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CMgAys debuted during Nashville music festival

WKRN Nashville logo WKRN Nashville 6/21/2022 Alex Denis
CMgAys debuted during Nashville music festival © Provided by WKRN Nashville CMgAys debuted during Nashville music festival

NASHVILLE, Tenn. (WKRN) - An unprecedented addition to CMA Fest this year is getting recognition during National Pride Month.

CMgAys brought a twist to the four-day music festival in downtown Nashville.

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“This is one of the first-ever LGBTQ showcases during CMA Fest, which also happens to be June, which is National Pride month,” said David Michael Hawkins, who is an artist and the founder of CMgAys.

Eight artists featured during the event were all part of the local LGBTQIA community representing all musical genres.

“I just came out recently,” said artist JB Somers. “It’s my first time being a part of an LGBTQ+ event, specifically for artists for our community.”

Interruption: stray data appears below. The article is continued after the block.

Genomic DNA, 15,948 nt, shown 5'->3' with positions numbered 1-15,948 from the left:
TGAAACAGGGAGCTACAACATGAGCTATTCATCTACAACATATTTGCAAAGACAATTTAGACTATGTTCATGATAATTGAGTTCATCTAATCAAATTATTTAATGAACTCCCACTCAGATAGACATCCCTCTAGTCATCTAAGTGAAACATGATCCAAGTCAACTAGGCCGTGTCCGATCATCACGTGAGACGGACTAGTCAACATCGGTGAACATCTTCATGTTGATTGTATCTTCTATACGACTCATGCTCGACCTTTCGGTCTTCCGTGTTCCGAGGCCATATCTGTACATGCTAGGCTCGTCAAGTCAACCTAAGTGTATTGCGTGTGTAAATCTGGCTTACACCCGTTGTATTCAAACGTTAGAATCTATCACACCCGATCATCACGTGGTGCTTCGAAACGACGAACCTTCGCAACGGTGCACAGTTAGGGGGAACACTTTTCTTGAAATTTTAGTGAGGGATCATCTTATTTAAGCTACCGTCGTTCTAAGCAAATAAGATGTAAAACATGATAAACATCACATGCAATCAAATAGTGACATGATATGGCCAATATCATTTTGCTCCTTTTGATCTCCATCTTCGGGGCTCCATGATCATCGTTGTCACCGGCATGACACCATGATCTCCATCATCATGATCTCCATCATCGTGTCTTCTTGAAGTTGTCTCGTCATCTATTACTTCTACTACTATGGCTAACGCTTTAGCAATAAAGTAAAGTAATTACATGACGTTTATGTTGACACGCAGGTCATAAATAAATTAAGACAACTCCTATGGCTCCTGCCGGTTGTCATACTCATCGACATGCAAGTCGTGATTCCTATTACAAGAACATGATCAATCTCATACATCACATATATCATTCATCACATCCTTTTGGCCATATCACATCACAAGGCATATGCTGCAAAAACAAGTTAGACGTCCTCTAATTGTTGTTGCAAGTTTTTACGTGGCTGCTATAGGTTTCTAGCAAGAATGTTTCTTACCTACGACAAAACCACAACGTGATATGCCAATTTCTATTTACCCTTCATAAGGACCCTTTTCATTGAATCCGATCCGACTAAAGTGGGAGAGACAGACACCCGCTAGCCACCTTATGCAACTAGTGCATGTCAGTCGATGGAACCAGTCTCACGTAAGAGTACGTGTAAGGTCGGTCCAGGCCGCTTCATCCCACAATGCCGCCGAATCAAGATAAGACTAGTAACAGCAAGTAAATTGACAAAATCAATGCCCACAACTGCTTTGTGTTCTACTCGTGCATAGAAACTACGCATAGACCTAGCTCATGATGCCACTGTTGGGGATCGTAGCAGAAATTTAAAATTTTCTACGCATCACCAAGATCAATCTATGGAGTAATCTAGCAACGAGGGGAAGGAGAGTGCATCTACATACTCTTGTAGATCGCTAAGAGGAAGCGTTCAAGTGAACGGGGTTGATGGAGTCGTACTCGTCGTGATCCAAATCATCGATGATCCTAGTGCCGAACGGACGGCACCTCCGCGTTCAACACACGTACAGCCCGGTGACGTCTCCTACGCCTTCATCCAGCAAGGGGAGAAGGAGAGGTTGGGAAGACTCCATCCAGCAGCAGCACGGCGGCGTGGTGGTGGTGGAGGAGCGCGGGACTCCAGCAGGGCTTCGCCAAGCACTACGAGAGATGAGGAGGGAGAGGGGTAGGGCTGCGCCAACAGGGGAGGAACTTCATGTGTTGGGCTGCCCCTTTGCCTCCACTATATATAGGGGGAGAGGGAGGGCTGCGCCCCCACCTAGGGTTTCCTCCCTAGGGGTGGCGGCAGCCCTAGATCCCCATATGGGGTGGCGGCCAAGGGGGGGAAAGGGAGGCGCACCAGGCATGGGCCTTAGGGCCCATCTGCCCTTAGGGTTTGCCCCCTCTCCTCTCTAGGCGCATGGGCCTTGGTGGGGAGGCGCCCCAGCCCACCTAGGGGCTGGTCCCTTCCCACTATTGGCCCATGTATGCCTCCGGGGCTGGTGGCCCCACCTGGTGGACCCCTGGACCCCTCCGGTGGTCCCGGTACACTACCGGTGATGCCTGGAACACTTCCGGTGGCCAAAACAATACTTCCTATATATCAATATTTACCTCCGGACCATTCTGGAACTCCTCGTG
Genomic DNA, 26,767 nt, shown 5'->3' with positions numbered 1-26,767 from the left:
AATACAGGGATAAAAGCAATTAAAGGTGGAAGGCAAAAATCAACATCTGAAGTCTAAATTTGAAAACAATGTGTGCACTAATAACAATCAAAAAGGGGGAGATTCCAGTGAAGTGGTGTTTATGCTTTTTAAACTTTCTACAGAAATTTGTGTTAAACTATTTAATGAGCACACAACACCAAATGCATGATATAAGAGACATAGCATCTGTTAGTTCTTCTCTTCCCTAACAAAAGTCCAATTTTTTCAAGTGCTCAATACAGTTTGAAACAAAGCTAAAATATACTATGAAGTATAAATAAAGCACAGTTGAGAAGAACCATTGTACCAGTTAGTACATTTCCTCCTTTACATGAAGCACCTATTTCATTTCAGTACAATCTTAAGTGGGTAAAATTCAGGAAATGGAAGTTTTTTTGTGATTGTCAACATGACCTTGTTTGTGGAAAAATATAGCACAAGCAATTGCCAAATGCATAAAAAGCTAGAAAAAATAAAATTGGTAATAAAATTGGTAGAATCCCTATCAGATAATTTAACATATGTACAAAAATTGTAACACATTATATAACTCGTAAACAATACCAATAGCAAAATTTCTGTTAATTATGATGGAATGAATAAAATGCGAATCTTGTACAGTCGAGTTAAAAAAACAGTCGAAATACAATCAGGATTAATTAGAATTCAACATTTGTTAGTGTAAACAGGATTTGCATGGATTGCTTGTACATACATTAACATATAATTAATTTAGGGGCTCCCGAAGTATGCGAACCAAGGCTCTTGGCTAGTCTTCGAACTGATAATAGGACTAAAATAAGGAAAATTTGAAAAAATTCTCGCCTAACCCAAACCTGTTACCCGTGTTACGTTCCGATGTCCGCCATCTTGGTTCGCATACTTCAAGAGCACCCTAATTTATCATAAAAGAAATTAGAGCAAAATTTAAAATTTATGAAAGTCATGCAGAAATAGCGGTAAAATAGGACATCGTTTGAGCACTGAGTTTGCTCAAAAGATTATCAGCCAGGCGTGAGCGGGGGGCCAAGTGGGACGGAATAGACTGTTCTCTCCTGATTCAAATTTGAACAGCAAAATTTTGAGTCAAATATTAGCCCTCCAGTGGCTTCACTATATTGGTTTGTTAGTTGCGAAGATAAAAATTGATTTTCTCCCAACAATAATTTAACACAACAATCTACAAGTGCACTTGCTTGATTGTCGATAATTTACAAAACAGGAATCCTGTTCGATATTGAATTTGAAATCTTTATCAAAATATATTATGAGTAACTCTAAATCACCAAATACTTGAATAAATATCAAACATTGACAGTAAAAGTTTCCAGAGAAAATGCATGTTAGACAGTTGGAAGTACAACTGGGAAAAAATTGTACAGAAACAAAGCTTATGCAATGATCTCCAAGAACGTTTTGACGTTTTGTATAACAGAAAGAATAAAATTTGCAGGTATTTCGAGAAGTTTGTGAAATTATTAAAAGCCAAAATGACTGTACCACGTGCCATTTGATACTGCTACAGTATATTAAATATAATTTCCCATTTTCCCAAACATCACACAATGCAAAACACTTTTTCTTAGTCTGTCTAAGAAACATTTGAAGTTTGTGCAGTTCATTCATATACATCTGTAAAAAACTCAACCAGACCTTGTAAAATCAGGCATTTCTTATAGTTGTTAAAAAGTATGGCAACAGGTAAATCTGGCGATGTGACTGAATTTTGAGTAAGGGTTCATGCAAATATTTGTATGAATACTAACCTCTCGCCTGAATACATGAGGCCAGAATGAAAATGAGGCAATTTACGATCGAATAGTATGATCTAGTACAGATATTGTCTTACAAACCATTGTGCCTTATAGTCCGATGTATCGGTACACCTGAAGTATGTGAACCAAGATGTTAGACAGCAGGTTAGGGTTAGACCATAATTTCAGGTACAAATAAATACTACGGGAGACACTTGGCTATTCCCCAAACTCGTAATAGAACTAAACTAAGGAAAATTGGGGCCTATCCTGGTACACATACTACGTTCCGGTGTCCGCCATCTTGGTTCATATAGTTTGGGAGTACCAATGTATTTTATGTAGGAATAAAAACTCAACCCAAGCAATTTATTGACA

The showcase was Hawkins dream come to fruition.

“It’s 2022 almost 2023, LGBTQIA, especially here in Nashville, is super robust and healthy, but I think it’s now time that we come out of the back and take our stage at the forefront,” said Hawkins.

He applauded the musical moment in 2021 when Brothers Osborne earned Vocal Duo of the Year shortly after member T.J. Osborne came out as gay.

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“I think that was a really great step, but we really haven’t seen much done since then,” said Hawkins.

He wanted to take the movement further and created the platform LGBTQNash.

“Both tourists and residents will have a database that’s updated weekly about where their community, LGBTQIA performers, are performing, who’s being interviewed, maybe someone has a new single out, maybe people are looking for a collaboration or another showcase like this. It will be the place to go,” said Hawkins.

The platform is meant to highlight talented performers who embrace their music and their authentic selves.

“I think this is such an important event in history to be a part of,” said Somers, “You don’t know the lives that you can impact to help them feel comfortable in their own skin to feel loved and to feel seen.”

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A portion of the tickets sold at the June 12 concert was donated to The Trevor Project. An organization that provides suicide prevention and crisis intervention for young LGBTQ people.

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